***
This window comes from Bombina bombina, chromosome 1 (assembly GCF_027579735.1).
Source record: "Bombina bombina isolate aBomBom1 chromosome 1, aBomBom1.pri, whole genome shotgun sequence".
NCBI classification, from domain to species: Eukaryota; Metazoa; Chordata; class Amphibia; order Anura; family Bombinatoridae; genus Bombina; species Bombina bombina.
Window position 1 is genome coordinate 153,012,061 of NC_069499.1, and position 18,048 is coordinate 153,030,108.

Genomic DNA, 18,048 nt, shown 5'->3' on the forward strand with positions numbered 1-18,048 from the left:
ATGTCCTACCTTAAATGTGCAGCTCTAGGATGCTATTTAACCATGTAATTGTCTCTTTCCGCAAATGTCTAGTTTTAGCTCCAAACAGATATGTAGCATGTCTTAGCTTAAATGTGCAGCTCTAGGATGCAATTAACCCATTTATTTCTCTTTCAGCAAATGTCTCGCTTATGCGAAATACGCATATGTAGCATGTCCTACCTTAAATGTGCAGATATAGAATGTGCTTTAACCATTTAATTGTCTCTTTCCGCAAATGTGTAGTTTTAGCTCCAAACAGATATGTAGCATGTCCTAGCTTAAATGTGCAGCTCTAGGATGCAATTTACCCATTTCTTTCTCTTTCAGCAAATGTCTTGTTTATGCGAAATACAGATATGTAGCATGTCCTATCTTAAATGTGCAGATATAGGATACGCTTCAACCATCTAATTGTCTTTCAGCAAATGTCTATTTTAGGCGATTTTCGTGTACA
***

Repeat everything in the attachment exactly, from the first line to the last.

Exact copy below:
This window comes from Bombina bombina, chromosome 1 (assembly GCF_027579735.1).
Source record: "Bombina bombina isolate aBomBom1 chromosome 1, aBomBom1.pri, whole genome shotgun sequence".
NCBI classification, from domain to species: Eukaryota; Metazoa; Chordata; class Amphibia; order Anura; family Bombinatoridae; genus Bombina; species Bombina bombina.
Window position 1 is genome coordinate 153,012,061 of NC_069499.1, and position 18,048 is coordinate 153,030,108.

Genomic DNA, 18,048 nt, shown 5'->3' on the forward strand with positions numbered 1-18,048 from the left:
ATGTCCTACCTTAAATGTGCAGCTCTAGGATGCTATTTAACCATGTAATTGTCTCTTTCCGCAAATGTCTAGTTTTAGCTCCAAACAGATATGTAGCATGTCTTAGCTTAAATGTGCAGCTCTAGGATGCAATTAACCCATTTATTTCTCTTTCAGCAAATGTCTCGCTTATGCGAAATACGCATATGTAGCATGTCCTACCTTAAATGTGCAGATATAGAATGTGCTTTAACCATTTAATTGTCTCTTTCCGCAAATGTGTAGTTTTAGCTCCAAACAGATATGTAGCATGTCCTAGCTTAAATGTGCAGCTCTAGGATGCAATTTACCCATTTCTTTCTCTTTCAGCAAATGTCTTGTTTATGCGAAATACAGATATGTAGCATGTCCTATCTTAAATGTGCAGATATAGGATACGCTTCAACCATCTAATTGTCTTTCAGCAAATGTCTATTTTAGGCGATTTTCGTGTACA